We can all agree that when despair and distress strikes, we should empathize and be moved to action to better the conditions of those in distress as quickly as we can. In this lies the disappointment many felt towards the government, especially the National Disaster Management Committee. Granted the chief executive was indisposed at the time of the floods up country. A statement of solidarity and reassurance from a representative, preceding any action geared towards relief efforts should have been forthcoming nonetheless; this many felt was unduly delayed and rightly so.
It is refreshing though, to see that a day after their return, a high powered executive delegation made its way up country with needed aid to help the victims of the flood, who no doubt were greatly appreciative and grateful of the assistance.
The greater tragedy though is people jumping on the incident as political opportunists and parading the narrative that the government does not care about the plight of the suffering people. To use a people’s state of despair and distraught for political gain is tragic. This does not amount to failure on the part of the government and certainly is inadequate as a yardstick to measure other aspects of governance as some would like us to.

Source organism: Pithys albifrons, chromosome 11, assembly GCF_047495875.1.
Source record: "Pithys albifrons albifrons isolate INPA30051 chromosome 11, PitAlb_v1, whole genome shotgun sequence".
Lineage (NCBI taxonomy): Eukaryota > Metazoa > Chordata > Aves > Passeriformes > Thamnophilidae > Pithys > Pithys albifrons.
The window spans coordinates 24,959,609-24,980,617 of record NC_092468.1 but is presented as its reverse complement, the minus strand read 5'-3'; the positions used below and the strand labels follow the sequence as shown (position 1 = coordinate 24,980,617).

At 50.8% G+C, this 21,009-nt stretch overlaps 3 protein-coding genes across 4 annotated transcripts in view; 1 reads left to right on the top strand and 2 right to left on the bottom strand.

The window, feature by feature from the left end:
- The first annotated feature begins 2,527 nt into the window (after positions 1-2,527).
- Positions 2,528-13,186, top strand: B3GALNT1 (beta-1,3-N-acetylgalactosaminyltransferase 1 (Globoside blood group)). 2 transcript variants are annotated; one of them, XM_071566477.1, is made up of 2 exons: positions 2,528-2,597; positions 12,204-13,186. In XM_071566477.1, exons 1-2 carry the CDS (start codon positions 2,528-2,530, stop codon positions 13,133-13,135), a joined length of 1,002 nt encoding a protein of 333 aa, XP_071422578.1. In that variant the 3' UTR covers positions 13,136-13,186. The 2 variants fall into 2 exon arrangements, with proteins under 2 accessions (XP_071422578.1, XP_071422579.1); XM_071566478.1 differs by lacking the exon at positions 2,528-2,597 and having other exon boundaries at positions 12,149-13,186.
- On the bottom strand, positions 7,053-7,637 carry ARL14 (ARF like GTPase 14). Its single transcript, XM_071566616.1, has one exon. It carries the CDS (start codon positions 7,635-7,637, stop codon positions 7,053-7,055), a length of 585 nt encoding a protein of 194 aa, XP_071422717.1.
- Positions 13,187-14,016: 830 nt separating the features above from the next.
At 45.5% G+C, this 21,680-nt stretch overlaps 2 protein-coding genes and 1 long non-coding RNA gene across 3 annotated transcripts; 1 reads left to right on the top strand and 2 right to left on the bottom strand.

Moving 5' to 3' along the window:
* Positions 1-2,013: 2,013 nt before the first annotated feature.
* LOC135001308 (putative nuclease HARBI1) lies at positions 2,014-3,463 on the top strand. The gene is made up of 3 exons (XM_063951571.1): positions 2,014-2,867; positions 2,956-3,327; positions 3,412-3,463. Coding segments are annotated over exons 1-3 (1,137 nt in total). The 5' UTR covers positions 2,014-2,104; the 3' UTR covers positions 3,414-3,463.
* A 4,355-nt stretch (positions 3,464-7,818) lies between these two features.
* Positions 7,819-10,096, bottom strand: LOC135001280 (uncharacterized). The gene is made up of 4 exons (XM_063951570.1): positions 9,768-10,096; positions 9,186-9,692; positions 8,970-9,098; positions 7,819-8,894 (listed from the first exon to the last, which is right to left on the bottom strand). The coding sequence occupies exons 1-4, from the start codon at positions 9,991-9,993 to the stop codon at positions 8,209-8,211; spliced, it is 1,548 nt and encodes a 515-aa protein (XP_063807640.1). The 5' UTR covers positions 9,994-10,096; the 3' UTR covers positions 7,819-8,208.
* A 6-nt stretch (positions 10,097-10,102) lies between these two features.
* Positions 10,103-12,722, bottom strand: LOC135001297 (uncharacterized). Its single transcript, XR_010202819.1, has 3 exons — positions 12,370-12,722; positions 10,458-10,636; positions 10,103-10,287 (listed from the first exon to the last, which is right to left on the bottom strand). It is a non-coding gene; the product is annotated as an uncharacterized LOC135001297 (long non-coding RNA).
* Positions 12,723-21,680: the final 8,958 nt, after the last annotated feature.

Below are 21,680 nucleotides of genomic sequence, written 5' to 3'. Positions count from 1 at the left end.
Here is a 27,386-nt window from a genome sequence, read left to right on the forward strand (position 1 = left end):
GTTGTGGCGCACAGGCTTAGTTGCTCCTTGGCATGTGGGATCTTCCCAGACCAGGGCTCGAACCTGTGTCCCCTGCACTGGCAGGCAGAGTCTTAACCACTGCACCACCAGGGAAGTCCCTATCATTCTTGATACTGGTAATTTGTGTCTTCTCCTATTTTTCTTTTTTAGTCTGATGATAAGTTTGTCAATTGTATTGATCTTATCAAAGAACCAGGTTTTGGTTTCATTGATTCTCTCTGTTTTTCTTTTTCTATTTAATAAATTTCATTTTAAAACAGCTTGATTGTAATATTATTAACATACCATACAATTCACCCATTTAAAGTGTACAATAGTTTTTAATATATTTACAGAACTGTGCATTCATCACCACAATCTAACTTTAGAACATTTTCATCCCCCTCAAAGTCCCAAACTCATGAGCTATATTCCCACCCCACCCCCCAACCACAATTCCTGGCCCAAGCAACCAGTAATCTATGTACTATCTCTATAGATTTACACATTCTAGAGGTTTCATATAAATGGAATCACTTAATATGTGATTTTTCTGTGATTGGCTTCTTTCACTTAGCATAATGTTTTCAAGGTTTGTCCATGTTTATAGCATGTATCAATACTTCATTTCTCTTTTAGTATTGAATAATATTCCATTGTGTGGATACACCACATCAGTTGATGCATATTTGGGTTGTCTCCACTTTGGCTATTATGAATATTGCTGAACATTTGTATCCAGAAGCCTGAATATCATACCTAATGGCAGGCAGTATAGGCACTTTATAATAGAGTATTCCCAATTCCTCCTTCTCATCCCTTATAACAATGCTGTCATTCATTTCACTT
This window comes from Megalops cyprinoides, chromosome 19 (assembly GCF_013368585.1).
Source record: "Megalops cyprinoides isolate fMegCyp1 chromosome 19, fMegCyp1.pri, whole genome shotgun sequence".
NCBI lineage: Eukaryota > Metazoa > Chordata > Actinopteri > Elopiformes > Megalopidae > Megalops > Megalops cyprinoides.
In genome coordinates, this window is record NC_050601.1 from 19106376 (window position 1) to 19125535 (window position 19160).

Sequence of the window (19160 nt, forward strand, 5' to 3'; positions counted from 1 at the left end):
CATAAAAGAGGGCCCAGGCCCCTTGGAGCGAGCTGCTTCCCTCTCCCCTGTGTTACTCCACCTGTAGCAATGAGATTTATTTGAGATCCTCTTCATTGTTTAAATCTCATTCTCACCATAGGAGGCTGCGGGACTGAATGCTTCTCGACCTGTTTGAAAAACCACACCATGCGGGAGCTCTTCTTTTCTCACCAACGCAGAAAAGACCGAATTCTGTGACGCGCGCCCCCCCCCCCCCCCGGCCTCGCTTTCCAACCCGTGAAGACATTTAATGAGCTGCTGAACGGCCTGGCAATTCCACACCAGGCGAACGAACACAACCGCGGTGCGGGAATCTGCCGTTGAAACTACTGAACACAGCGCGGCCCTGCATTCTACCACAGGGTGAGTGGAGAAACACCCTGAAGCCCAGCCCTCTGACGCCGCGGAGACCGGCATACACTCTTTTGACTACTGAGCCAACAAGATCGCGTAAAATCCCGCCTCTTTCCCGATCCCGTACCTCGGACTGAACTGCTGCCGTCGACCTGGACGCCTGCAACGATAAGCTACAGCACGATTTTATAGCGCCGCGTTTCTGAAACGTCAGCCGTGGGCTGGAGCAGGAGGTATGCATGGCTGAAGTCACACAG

Having acknowledged the not so rapid response from the government, we should also acknowledge the response and show of solidarity by individuals and groups that came to the aid of our fellow citizens in despair.
What we must all condemn without ambiguity is the attempts at politicizing a tragedy for political gains; that is despicable and insulting to the suffering citizens of the affected regions. National unity should be demonstrated at its highest during such times by having all rally around one thing; bringing relief to those in need. Moments like that should be devoid of politics and partisan praise. But sadly these days, it seems everything is done with the aim of sanctifying some and bedeviling others based on political affinity. We shouldn’t be looking to enthrone some on the seat of saints while making villains out of others, a new obsession it seems in the New Gambia.
When Mama Kandeh responded with much needed aid, some high ranking surrogates; party assigned or not, took to social media praise singing him and mockingly calling out to other political parties and their heads as being absent from the scene with the aim of projecting him as the savior we need.
“Congratulations Mama, we hope and encourage other citizens to emulate this kind gesture to bring much needed help to the victims.”
“We expected a more prompt response from the government, and hope and pray such tragedies are few and far between, but should they strike again, we hope the government has learnt valuable lessons here and will respond better next time.”
Wouldn’t that or something along those lines have sufficed? These are responsible positions we expect within our new political dispensation, but it seems we can’t help ourselves but be overly dramatic and sentimental bordering on condescension.
Trying to gain political capital on the back of people’s misery is the classic definition of dirty politics. Beyond that, it is disgusting and I sincerely hope we can learn an important lesson; that in times of disaster and despair all that is asked of us is EMPATHY and SUPPORT.